- Stories of Illness and Healing: Women Write Their Bodies
This is a remarkable book. At once a collection of strong individual voices and a coherently organized chorus, Stories of Illness and Healing achieves the often elusive goal of any serious anthology: it is much more than the sum of its parts—richer, more complex, and more provocative. This is not to suggest that the individual essays, stories, memoirs, and poems could not stand alone; many of them are by turns striking, moving, affecting, powerful, and disconcerting. But the editors’ intention clearly goes beyond the idea of an anthology as a convenience or a useful resource. They want the parallels and the juxtapositions of this volume to provoke discussion and suggest connections. They want to argue, through the voices in this volume, that women’s descriptions of their experiences with illness can teach us many things: they can teach us about illness and healing, about the experience of women in society, about possible directions for change in health care and policy, and about our understanding of health, caregiving, and gender. The editors also combine individual narratives with the scholarly writing of those who study narratives in medicine, creating a book that includes professional frameworks for understanding narratives and offers those narratives on their own terms, as well.
Thus, in the book’s first section, “Narratives of Body and Self: The Experience of Illness,” there are poems, essays, and even the transcript of an NPR segment that discuss individual experiences with illnesses ranging from arteriovenous malformation to cystic fibrosis, severe food allergy, rheumatoid arthritis, and mental illness. (And yes, I am perfectly aware that by listing these diverse and remarkable writings by “diagnosis,” I am in some ways marking myself as a doctor-reader—and I am aware, as well, that this kind of awareness is a layer of self-consciousness that the book intends to engender.) This section also contains a scholarly essay by Patricia B. Stanley, “The Female Voice in Illness: An Antidote to Alienation, a Call for Connection,” in which Stanley analyzes such stories, beginning with her own experience with her husband in a bone marrow transplant unit and moving on to other examples. “A focus on isolation in illness narratives” she writes, “reveals several kinds of isolation—isolation from the healthy, isolation from loved ones, and isolation from the body and the self” (23). Stanley’s academic and analytic tone is juxtaposed with direct and [End Page 89] personal voices that also comment on varieties of isolation. “We want to have faith that we are the authors of our own lives,” writes Lara Birk in “The Listening Room,” discussing a closely related subject, the ways in which people try to separate themselves from her by finding out a “cause” for her pain and her problems (38).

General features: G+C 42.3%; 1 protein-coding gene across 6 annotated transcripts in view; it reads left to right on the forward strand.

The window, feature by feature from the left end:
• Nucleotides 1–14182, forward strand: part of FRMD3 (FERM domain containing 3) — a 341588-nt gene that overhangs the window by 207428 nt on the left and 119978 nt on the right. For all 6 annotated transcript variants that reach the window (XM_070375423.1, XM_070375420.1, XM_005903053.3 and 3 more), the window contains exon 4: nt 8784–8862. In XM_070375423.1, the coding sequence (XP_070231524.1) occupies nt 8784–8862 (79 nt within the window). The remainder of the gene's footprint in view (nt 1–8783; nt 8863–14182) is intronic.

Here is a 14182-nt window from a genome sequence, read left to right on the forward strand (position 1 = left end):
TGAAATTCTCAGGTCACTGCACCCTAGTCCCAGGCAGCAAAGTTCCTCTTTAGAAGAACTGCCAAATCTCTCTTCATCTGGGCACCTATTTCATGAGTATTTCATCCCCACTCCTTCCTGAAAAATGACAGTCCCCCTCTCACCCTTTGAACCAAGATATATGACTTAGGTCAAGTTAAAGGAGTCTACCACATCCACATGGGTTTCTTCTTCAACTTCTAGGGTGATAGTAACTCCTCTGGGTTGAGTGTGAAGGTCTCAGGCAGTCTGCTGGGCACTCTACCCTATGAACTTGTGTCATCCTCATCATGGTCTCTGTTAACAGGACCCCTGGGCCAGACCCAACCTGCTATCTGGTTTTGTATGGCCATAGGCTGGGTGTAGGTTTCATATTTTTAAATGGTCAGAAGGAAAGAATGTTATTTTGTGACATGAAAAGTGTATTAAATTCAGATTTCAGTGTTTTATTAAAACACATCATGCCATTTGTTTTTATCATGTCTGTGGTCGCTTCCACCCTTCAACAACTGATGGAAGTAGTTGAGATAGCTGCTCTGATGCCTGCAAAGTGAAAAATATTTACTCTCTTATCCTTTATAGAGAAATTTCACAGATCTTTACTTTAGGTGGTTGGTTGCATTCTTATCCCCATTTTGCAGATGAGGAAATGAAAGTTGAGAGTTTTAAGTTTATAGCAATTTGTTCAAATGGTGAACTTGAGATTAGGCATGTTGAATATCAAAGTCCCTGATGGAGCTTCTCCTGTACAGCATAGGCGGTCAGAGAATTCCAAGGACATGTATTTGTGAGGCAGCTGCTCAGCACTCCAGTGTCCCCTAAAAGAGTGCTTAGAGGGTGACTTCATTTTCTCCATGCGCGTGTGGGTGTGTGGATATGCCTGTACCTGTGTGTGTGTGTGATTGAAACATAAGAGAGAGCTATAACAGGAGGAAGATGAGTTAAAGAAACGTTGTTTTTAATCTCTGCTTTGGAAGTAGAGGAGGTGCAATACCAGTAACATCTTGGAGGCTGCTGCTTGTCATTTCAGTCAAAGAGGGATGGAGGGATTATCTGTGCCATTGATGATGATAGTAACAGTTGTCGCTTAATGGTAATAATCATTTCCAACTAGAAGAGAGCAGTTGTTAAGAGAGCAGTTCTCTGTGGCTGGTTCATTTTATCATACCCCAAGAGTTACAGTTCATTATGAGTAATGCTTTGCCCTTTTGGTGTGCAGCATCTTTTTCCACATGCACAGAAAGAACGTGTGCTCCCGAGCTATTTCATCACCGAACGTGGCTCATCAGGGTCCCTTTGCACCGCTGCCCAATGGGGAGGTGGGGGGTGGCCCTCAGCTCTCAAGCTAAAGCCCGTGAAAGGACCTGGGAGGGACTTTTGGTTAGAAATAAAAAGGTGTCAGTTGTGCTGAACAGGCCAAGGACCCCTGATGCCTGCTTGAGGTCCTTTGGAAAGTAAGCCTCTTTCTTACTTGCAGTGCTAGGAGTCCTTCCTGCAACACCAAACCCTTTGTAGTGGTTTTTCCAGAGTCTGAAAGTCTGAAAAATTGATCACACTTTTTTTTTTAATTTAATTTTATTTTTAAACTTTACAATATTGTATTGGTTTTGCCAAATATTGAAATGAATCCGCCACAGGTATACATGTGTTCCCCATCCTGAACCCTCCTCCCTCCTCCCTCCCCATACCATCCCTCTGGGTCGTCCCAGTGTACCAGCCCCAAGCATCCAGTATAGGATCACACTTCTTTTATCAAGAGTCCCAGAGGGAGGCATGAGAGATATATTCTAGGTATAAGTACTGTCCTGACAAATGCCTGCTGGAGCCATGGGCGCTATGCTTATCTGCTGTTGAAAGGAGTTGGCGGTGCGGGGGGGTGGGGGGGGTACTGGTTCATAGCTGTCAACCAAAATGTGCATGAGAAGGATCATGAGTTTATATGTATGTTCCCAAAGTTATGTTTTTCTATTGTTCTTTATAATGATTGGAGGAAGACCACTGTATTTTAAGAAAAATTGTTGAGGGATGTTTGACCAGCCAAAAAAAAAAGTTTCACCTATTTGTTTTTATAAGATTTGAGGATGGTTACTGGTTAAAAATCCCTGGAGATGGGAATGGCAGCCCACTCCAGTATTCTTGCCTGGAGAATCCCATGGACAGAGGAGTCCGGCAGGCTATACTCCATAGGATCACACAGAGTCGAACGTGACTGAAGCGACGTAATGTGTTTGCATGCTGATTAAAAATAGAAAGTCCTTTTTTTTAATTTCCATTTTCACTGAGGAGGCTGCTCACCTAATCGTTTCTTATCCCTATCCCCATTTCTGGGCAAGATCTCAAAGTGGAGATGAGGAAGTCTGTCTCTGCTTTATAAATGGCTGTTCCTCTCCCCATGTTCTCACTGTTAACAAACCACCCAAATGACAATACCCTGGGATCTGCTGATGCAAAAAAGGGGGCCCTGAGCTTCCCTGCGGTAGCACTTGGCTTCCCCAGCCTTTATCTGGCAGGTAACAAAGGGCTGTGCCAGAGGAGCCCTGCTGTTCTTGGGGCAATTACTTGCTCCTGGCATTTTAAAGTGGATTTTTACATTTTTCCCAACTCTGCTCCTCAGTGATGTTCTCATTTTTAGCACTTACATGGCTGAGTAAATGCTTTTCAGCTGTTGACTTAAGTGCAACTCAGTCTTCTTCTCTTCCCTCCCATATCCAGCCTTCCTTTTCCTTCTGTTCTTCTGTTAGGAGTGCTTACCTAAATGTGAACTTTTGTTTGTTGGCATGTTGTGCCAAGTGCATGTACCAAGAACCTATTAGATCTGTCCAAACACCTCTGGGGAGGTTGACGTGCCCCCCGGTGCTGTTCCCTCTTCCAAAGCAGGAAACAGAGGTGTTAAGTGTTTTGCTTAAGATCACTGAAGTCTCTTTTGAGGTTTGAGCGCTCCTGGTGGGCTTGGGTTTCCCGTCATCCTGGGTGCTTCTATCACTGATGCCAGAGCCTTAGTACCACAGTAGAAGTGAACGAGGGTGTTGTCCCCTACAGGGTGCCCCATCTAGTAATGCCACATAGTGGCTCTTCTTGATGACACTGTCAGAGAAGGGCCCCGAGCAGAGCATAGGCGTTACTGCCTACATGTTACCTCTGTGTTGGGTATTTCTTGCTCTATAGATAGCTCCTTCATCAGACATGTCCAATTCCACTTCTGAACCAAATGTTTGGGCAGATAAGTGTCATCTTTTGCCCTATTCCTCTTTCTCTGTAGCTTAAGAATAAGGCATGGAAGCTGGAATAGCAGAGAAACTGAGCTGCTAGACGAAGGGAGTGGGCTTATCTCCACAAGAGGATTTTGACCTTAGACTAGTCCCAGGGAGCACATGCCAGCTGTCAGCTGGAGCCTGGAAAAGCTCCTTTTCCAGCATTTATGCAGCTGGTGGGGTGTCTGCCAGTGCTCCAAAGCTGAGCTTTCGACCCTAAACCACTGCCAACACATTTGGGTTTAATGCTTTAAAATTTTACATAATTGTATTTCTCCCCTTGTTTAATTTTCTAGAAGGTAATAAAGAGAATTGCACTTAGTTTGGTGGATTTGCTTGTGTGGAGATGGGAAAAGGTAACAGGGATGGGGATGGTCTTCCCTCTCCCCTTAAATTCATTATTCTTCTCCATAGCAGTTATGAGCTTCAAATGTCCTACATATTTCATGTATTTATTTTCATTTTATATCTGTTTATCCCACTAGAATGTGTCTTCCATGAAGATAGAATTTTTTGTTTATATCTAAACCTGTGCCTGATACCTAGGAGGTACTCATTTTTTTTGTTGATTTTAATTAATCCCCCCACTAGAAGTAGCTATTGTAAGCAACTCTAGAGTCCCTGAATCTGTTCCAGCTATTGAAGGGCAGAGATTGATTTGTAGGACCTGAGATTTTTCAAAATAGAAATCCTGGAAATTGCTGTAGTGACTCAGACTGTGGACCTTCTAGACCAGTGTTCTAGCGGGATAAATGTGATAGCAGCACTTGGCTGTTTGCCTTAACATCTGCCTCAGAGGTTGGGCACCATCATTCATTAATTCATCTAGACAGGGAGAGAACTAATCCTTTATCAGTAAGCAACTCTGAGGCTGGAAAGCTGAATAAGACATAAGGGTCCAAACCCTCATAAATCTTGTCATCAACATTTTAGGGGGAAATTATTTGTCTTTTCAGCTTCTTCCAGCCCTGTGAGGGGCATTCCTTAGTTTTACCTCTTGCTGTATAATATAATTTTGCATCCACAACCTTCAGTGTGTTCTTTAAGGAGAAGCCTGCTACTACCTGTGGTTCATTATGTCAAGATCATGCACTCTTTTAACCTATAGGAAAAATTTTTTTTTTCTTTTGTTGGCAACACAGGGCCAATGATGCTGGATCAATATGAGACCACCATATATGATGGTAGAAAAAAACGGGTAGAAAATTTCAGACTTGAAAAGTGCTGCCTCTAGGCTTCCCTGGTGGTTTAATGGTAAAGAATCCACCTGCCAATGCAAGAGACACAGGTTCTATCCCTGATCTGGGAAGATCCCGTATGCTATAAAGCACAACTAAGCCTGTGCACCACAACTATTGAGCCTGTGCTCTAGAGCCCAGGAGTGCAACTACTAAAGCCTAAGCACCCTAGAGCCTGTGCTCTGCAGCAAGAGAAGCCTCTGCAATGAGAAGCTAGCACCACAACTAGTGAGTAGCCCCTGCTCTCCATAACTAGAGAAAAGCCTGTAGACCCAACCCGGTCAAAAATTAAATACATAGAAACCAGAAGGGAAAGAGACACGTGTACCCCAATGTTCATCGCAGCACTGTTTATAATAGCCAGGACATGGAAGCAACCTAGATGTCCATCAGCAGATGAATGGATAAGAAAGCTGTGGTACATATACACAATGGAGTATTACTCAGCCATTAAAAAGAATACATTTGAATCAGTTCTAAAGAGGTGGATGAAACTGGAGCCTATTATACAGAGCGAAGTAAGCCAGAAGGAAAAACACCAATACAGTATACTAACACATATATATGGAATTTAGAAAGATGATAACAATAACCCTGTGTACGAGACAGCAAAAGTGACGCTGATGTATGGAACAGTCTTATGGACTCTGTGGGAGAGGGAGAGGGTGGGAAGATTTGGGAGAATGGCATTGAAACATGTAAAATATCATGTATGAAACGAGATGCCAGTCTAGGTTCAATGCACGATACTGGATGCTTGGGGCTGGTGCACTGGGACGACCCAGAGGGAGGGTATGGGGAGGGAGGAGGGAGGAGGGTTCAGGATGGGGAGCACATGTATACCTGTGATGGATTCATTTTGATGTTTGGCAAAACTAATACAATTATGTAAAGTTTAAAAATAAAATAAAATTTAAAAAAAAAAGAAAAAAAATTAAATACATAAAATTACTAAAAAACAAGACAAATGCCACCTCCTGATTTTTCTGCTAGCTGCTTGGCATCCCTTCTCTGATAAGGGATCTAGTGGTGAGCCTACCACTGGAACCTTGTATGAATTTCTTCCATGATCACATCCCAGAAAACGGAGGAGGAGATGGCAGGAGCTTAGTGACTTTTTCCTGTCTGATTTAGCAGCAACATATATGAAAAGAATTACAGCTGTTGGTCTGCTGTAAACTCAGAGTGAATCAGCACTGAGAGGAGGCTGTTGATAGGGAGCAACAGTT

They want the tragic story, they crave it, but only when it leaves enough space for them to feel that things could have been different, better. That space is their listening room, where they can sit in a comfortable chair and project themselves into the scene and imagine all the ways they would have done things differently, all the signs they would have heeded that would have delivered them safely back home. Without that space, true listening is unbearable.(38)
The next section, “Narratives of Diagnosis and Treatment: Relationships to the Medical Community,” also includes an analytic essay, “The Negative Privilege of Women’s Illness Narratives,” by Arthur Frank, who has the distinction of being the only male writer included in the collection (speaking, perhaps, of negative privileges) and who discusses whether the medical system and its practitioners can be “forgiven” for errors, for arrogance, or for the incorporation of pain and suffering into everyday routine. Frank identifies the many kinds of discomfort and anger described by the authors of these illness narratives and wonders in his essay about the politics of gender in their encounters with medicine, commenting that “women arrive...